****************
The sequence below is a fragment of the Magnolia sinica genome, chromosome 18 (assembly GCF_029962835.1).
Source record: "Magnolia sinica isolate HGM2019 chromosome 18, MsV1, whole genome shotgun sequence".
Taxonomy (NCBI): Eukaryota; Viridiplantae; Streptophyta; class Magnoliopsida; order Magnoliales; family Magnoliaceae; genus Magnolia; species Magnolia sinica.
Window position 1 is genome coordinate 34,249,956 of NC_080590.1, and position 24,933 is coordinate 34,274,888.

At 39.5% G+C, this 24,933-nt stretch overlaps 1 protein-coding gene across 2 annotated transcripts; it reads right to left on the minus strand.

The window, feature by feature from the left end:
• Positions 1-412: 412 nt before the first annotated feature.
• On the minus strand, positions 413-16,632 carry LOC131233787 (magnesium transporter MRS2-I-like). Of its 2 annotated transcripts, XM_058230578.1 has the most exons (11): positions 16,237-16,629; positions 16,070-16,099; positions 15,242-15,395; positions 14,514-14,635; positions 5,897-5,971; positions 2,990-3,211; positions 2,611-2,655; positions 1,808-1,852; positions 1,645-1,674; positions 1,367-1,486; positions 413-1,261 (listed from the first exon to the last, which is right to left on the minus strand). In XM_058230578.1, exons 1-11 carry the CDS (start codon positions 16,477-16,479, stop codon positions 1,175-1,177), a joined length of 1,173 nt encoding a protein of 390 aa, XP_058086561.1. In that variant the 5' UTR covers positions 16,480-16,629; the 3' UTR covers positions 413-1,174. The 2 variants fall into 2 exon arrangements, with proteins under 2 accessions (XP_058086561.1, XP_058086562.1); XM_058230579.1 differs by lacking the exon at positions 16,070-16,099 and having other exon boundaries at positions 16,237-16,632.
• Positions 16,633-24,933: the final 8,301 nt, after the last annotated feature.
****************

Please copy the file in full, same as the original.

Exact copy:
The sequence below is a fragment of the Magnolia sinica genome, chromosome 18 (assembly GCF_029962835.1).
Source record: "Magnolia sinica isolate HGM2019 chromosome 18, MsV1, whole genome shotgun sequence".
Taxonomy (NCBI): Eukaryota; Viridiplantae; Streptophyta; class Magnoliopsida; order Magnoliales; family Magnoliaceae; genus Magnolia; species Magnolia sinica.
Window position 1 is genome coordinate 34,249,956 of NC_080590.1, and position 24,933 is coordinate 34,274,888.

At 39.5% G+C, this 24,933-nt stretch overlaps 1 protein-coding gene across 2 annotated transcripts; it reads right to left on the minus strand.

The window, feature by feature from the left end:
• Positions 1-412: 412 nt before the first annotated feature.
• On the minus strand, positions 413-16,632 carry LOC131233787 (magnesium transporter MRS2-I-like). Of its 2 annotated transcripts, XM_058230578.1 has the most exons (11): positions 16,237-16,629; positions 16,070-16,099; positions 15,242-15,395; positions 14,514-14,635; positions 5,897-5,971; positions 2,990-3,211; positions 2,611-2,655; positions 1,808-1,852; positions 1,645-1,674; positions 1,367-1,486; positions 413-1,261 (listed from the first exon to the last, which is right to left on the minus strand). In XM_058230578.1, exons 1-11 carry the CDS (start codon positions 16,477-16,479, stop codon positions 1,175-1,177), a joined length of 1,173 nt encoding a protein of 390 aa, XP_058086561.1. In that variant the 5' UTR covers positions 16,480-16,629; the 3' UTR covers positions 413-1,174. The 2 variants fall into 2 exon arrangements, with proteins under 2 accessions (XP_058086561.1, XP_058086562.1); XM_058230579.1 differs by lacking the exon at positions 16,070-16,099 and having other exon boundaries at positions 16,237-16,632.
• Positions 16,633-24,933: the final 8,301 nt, after the last annotated feature.